Growing up during the late 1980s, this writer used to visit his grandfather’s small oil palm estate in Batu Pahat, Johor, where his favorite activities were catching ikan puyu or the climbing perch fish and trapping burung wak-wak or white-breasted waterhen.
His grandfather Mohtar Haron, who is now 86, was well aware of the importance of sustainable palm oil production as he used to tell this writer that fauna such as climbing perch and white-breasted waterhen would have disappeared from there if he had used excessive chemical products to take care of his oil palm trees.
His plantation and the surrounding area’s ecosystem were kept intact by the wild owls that kept the pests away and the fallen palm fronds that were turned into organic fertilizer with the help of certain insects and animals.
Sabah, Malaysia’s biggest palm oil-producing state with a total planted area exceeding 1.35 million ha, is taking the necessary measures to position itself as a global leader in sustainable palm oil production.
According to the Sabah Socioeconomic Report 2019 published by the Department of Statistics Malaysia, its agriculture sector – which is the third-largest in the country – contributed to 16.1 per cent of the state’s RM85.4 billion gross domestic product that year.
Sabah’s palm oil industry – which constitutes 65.3 percent of Sabah’s agriculture sector – is among the state’s most important economic sectors that provide jobs and livelihood assurances to millions of Sabahans.
Last year, its palm oil production stood at 4.65 million tons, which comprised 6.2 per cent of the world’s palm oil production. Naturally, Sabah has not been exempt from widespread criticism, what with the international media often alleging that the opening of oil palm plantations is causing massive deforestation and loss of wildlife habitats in the state.
How does the state strike a balance between conserving the environment and boosting its palm oil industry? A crucial step taken by the state in this direction is the implementation of the Jurisdictional Certification of Sustainable Palm Oil (JCSPO) and establishment of the Jurisdictional Certification Steering Committee (JCSC) in 2016.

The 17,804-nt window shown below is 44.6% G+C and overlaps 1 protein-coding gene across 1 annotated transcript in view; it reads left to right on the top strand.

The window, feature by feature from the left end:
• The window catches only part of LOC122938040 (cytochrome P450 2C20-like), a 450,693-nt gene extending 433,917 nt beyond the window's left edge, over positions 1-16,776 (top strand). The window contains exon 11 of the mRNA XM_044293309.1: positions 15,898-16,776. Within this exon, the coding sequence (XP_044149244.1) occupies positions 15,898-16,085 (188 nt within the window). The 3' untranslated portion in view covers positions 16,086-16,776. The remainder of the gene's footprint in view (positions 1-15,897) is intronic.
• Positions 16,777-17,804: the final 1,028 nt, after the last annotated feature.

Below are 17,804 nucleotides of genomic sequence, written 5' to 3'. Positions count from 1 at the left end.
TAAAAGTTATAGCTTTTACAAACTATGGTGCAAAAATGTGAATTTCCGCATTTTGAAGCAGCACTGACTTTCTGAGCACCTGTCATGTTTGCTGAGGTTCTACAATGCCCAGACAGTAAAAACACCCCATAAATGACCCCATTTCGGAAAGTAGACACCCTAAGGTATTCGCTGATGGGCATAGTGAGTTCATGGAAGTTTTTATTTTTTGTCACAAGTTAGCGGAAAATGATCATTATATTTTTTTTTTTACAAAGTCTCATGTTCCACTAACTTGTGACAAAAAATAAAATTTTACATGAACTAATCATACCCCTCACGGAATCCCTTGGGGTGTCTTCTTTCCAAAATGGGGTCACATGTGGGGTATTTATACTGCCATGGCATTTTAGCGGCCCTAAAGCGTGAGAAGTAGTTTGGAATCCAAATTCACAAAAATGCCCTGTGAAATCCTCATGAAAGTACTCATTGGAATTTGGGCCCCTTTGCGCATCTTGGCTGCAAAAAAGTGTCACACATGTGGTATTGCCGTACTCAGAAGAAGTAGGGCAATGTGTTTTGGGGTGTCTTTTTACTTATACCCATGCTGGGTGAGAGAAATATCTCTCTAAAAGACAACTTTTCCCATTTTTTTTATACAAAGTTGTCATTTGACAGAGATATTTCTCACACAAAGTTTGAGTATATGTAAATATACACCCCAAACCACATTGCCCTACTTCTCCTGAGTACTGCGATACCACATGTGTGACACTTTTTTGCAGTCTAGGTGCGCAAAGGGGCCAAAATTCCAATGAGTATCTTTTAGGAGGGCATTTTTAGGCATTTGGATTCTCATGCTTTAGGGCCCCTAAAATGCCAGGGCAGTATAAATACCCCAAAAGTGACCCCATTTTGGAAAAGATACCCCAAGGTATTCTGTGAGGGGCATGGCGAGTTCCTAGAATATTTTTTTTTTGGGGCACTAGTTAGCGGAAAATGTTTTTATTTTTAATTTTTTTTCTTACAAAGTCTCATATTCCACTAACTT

Central to the JCSPO is the jurisdictional approach which provides a structured approach to establishing wider commitments from stakeholders to sustainable palm oil practices state-wide.
The JCSC is co-chaired by Sabah Forestry Department and Sabah Natural Resources Office, while its members comprise representatives from the government and private sectors, and civil society.
The jurisdictional approach also seeks to align interests and coordinate the actions of the government, businesses, local communities and non-governmental organizations towards shared conservation, supply chain sustainability and green development goals to bring about a sustainable palm oil industry.
Sabah Forestry Department chief conservator of forests Frederick Kugan told Bernama the jurisdictional approach will be able to address environmental and social issues faced by the palm oil industry, as well as support the sustainability of the industry in the future.
“The JCSPO is a very important initiative to ensure conservation and sustainable development, and certification of palm oil production is necessary especially in addressing issues such as chemical use and labor standards,” he said.
According to Frederick, a larger perspective is needed to safeguard wildlife populations, forest resources and ecosystems.
“Thus, finding a common ground is vital so that nature, as well as the palm oil industry, benefit from each other.
“I think we have done much to achieve great conservation efforts in Sabah that can, in fact, benefit other sectors, especially palm oil,” he added.